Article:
The New Vegetarianism

by Erin MacGregor, P.H.Ec., RD

Canadians are embracing vegetarian restaurants, buying meat-free cookbooks and consuming an increasing number of vegetable-centric meals at home. It appears that Meatless Mondays are official.

Much of this recent popularity stems from a growing body of research which indicates that a vegetarian lifestyle can significantly reduce one’s risk of developing chronic diseases including cardiovascular disease, cancer and diabetes.

Nevertheless, improved health is not the only reason people enlist a more plant based diet. Some choose flora over fauna for ethical reasons. Others relish the opportunity to reduce their ecological footprint by adopting more environmentally sustainable eating habits.

Regardless of the motivation for the lifestyle choice, the term ‘vegetarianism’ no longer carries a concrete definition. People identifying themselves as vegetarian now lie within a larger spectrum where the degree to which they limit animal products in their diet may vary considerably.

The following are common new vegetarianism terms:

Vegan: Avoids all animal products and byproducts including meat, poultry, seafood, dairy products and eggs. An example of a lesser known byproduct includes gelatin, which is derived from animal collagen and can be found in some processed foods, including candy and marshmallows.

Lacto-Ovo Vegetarian: Avoids all animal products other than dairy products (lacto) and eggs (ovo).  Dairy products containing gelatin or rennet, found in some yogurt and cheese products, may also be avoided.

Pescetarian: Avoids all animal products and by-products other than fish and shellfish. Pesce is the Italian word for fish.

Flexitarian (or Semi-vegetarian): As of 2012, this term is officially defined in the Merriam-Webster dictionary as ‘one whose normally meatless diet occasionally includes meat or fish.

Entertaining vegetarian guests can be a challenge. The following recipe is loaded with great flavour and wholesome ingredients to impress meat eaters and vegetarians alike. To make this recipe vegan friendly, simply omit the sour cream (or yogurt) and cheese.

Roasted Butternut Squash Enchiladas

1 small butternut squash                                                                                    

2 green onions, white and light green parts, finely sliced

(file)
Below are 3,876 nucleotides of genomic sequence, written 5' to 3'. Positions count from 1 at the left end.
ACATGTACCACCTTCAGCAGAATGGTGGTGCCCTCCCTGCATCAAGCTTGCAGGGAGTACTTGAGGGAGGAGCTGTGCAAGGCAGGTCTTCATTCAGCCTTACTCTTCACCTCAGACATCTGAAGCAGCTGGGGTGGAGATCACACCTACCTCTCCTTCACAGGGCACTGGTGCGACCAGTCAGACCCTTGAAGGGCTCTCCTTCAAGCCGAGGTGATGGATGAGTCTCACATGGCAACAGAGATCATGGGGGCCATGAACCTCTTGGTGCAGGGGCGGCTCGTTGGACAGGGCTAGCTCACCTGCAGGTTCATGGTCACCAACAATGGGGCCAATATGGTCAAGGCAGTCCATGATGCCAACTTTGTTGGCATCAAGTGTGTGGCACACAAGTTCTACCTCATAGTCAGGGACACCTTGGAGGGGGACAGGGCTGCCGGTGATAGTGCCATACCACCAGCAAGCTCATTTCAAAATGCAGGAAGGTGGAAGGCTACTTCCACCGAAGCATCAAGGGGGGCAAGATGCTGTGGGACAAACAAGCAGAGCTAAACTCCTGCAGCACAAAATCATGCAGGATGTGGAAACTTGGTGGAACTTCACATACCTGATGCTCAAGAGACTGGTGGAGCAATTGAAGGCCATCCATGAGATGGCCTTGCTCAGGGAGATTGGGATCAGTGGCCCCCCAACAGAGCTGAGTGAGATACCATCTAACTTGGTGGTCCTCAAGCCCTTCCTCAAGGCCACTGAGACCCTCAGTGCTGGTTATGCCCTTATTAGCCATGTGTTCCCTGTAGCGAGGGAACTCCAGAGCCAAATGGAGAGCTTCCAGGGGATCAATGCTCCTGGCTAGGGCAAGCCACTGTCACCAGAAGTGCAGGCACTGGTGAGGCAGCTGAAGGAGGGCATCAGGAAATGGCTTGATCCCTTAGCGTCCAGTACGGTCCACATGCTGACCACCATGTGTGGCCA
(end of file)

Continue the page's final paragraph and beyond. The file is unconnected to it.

1 canned Chipotle Pepper in Adobo Sauce along with 1 tsp (5 mL) of the Adobo Sauce

1/2 tsp (2 mL) cumin                                                                                     

3 Tbsp (45 mL) sour cream or plain Greek yogurt

3/4 cup (185 mL) refried beans (for a lower sodium option, the same amount of drained and rinsed canned black beans)

6 medium sized (approx. 8”) whole grain whole wheat tortillas or corn tortillas

1 cup (250 mL) salsa

1 cup (250 mL) shredded Monterey Jack cheese

Additional sour cream and chopped chives for garnish (optional)

1.      Preheat oven to 400º F. Cut squash in half lengthwise. Remove seeds and bake cut-side down on a lightly oiled baking sheet for 40 min. Remove from oven. Cool slightly. Reduce oven to 350º F.

2.     Scoop cooked flesh from squash into a large bowl. Add green onions, chipotle pepper, adobo sauce, cumin and sour cream and stir with a fork while mashing the squash, until well combined.

3.     Spread 2 Tbsp (30 mL) of refried beans and 1/2 cup (125 mL) of the squash mixture down the centre of each tortilla. Roll each tortilla. Place them side by side in an 8” X 11” (28 x 17 cm) baking dish.

4.     Top with salsa and cheese. Bake for 15 – 20 minutes until cheese is bubbly.

Serves 3 – 4


Erin MacGregor, P.H.Ec., RD is a Professional Home Economist and Registered Dietitian working at Toronto’s Sunnybrook Health Sciences Centre and in her community. MacGregor co-authors How to Eat – a blog encouraging busy families to cook simple, wholesome food, As a member of OHEA, Erin contributed to the national best seller: The Vegetarian’s Complete Quinoa Cookbook, a lacto-ovo vegetarian friendly collaboration from the Ontario Home Economics Association, a self-regulated body of Professional Home Economists that promotes high professional standards among its members so that they may assist families/individuals to achieve and maintain a desirable quality of life.